The Hon’ble Delhi High Court in the case of Pr. CIT vs. Kurule Paper Mills P. Ltd. [2016] 380 ITR 571 (Delhi) held as follows:-
1. The Revenue has filed the appeal against an order dated 14.11.2014 passed by the Income Tax Appellate Tribunal (ITAT) in 3761/Del/2011 pertaining to the Assessment Year 2002-03. The question was whether the learned CIT (Appeals) had erred in law and on the facts in deleting the addition of Rs. 89 lacs made by the Assessing Officer under Section 68 of the Income Tax Act, 1961 (‘ACT’) on bogus share capital. But, the issue was whether there was any incriminating material whatsoever found during the search to justify initiation of proceedings under Section 153A of the Act.

2. The Court finds that the order of the CIT(Appeals) reveals that there is a factual finding that “no incriminating evidence related to share capital issued was found during the course of search as is manifest from the order of the AO.” Consequently, it was held that the AO was not justified in invoking Section 68 of the Act for the purposes of making additions on account of share capital.

3. As far as the above facts are concerned, there is nothing shown to the court to persuade and hold that the above factual determination is perverse. Consequently, after considering all the facts and circumstances of the case, the Court is of the opinion that no substantial question of law arises in the impugned order of the ITAT which requires examination.
4. The appeal is, accordingly, dismissed.
The department had filed special leave petition before the Hon’ble Apex Court against the above judgment of the Delhi High court. (Pr CIT V KURULE PAPER MILLS P. LTD: S.L.P (C) No-34554 of 2015[ 2016] 380ITR (st) 64-Ed)..

The Hon’ble Apex court dismissed the special leave petition filed by the department.
The relevant Para as mentioned in the ITR is reproduced as under.
“Their Lordships Madan B.Lokur and S.A.Bobde JJ dismissed the Department’s special leave petition against the judgment dated July 06,2015 of the Delhi High Court in I.T.A No 369 of 2015, whereby the High Court held that no substantial question of law arose since there was a factual finding that no incriminating evidence related to share capital issued was found during the course of search and that the assessing officer was not justified in invoking section 68 of the Act for the purpose of making additions on account of share capital”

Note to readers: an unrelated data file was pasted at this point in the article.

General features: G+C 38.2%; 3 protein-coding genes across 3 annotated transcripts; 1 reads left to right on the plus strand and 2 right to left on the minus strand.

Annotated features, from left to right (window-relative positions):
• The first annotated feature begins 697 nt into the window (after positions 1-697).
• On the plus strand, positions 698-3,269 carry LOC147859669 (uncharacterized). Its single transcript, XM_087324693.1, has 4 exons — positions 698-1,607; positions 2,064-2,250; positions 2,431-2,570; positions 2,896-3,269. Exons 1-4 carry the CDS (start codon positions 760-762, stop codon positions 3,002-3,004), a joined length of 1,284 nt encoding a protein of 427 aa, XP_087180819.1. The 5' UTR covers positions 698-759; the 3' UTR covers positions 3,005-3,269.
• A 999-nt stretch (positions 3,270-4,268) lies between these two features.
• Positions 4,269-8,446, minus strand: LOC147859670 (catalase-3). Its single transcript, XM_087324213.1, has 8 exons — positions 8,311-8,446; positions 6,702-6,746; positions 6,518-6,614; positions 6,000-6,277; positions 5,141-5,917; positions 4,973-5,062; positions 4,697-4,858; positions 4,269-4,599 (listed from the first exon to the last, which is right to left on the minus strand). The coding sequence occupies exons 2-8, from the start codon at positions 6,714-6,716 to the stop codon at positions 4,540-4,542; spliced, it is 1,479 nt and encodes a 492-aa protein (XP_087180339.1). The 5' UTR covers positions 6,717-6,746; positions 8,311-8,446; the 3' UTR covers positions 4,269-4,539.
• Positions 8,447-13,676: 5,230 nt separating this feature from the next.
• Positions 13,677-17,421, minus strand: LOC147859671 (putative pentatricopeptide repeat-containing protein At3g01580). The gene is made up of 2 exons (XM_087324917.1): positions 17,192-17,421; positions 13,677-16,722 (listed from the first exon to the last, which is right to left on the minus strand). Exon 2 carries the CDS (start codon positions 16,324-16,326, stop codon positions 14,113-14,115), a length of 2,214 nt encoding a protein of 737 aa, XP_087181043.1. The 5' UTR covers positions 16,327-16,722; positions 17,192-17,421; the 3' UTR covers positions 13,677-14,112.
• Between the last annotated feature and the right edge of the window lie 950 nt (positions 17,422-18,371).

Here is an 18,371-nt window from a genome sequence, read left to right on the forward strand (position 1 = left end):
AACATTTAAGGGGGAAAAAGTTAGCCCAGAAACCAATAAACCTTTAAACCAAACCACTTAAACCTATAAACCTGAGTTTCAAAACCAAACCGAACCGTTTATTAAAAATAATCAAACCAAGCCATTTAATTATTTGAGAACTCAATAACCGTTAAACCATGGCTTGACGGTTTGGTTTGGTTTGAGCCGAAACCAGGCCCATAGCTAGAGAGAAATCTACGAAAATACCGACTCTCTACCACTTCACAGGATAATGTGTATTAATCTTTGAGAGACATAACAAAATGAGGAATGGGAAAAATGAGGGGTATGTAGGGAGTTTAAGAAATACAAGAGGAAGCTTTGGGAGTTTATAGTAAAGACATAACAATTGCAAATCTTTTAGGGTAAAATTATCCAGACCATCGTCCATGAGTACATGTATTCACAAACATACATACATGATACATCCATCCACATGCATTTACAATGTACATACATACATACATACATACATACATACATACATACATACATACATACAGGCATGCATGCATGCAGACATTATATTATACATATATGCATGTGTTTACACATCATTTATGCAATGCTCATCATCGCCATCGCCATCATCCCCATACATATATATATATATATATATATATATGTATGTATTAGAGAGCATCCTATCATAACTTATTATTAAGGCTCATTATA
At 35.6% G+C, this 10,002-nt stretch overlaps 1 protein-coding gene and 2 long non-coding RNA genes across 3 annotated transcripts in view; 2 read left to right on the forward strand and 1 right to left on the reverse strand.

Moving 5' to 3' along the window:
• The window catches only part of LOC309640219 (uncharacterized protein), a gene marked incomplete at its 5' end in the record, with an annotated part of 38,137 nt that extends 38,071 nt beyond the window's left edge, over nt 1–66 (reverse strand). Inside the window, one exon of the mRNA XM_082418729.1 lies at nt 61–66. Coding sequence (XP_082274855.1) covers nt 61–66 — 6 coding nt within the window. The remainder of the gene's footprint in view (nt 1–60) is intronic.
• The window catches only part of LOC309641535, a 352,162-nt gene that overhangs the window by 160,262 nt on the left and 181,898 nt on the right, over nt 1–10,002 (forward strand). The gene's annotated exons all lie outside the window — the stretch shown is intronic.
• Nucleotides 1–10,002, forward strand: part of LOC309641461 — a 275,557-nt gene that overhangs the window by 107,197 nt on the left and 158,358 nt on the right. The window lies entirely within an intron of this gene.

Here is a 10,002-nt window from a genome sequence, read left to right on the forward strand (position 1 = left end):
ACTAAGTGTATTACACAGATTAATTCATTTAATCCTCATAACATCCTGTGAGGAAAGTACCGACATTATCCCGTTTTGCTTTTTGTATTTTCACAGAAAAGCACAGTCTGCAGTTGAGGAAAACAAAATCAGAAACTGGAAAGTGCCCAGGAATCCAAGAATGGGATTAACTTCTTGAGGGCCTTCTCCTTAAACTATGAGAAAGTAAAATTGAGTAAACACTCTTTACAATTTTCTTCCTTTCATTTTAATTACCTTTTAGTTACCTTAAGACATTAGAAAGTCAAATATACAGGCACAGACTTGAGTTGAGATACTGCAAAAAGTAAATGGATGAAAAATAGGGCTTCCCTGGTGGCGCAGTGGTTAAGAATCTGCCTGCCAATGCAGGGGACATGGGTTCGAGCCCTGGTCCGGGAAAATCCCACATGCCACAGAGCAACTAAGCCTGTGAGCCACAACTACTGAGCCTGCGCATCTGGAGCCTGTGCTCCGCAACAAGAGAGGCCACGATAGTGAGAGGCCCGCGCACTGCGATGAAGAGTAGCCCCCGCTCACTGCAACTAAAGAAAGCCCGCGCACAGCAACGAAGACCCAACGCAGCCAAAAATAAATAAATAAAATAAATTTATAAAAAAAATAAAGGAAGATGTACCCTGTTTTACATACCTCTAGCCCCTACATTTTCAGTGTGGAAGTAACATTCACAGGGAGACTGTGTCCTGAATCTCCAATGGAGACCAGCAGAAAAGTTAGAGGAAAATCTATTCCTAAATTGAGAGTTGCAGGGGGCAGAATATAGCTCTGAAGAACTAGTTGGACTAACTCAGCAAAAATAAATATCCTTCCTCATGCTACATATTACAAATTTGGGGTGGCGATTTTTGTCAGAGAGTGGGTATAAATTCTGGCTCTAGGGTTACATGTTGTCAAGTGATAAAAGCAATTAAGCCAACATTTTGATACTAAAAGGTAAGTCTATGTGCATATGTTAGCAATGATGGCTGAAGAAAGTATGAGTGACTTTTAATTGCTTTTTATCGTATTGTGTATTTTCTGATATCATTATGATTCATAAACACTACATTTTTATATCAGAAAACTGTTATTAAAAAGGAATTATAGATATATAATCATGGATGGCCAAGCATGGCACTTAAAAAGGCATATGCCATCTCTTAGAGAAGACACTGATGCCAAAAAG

9. We apply the propositions of law laid down in the above case-law to the facts of the case on hand. We find that the addition made for these IT(SS)A No.84/Kol/2017 A.Y.2008-09
DCIT, CC-2(2), Kol. Vs. M/s Image Vinimay Ltd. Page 32 Assessment Years is of share application money received u/s 68 of the Act and addition of commission allegedly paid on the share application money and finally a disallowance u/s 14A of the Act, are not based on any incriminating material found during the course of search. The alleged statements recorded from entry operators have been admittedly retracted by them and the Assessing Officer has not based the additions on these statements. Even otherwise, when copies of the alleged statements recorded by the revenue officials have not been given to the assessee, no addition can be made based on such evidence which is not confronted to the assessee. The contents of the statements are also not brought out in the assessment order. Only a general reference is made that there were certain statements recorded from various entry operators by the investigation wing. No addition can be made on such general observations. We also find that the assessee has not been given an opportunity to cross-examine any of these persons, based on whose statements, the ld. D/R claims that the additions have been made. The Hon’ble Supreme Court in the case of Kishinchand Chellaram vs. CIT, 125 ITR 713 (SC) had held that the opportunity of cross-examination must be provided to the assessee. The Jurisdictional High Court in the case of CIT Vs Eastern Commercial Enterprises (1994) 210 ITR 103 (Kol HC) held as follows:-
As a matter of fact, the right to cross-examination a witness adverse to the assessee is an indispensable right and the opportunity of such cross-examination is one of the cornerstones of natural justice.

9.1. The Judgment of the Hon’ble Kerala High Court in the case of E.N. Gopakumar vs. CIT (Supra) lays down a proposition, contrary to the propositions of law laid down by the Hon’ble Jurisdictional High Court in the case of CIT vs. Veerprabhu Marketing Ltd. (supra) and PCIT vs. Salasar Stock Broking Limited (supra).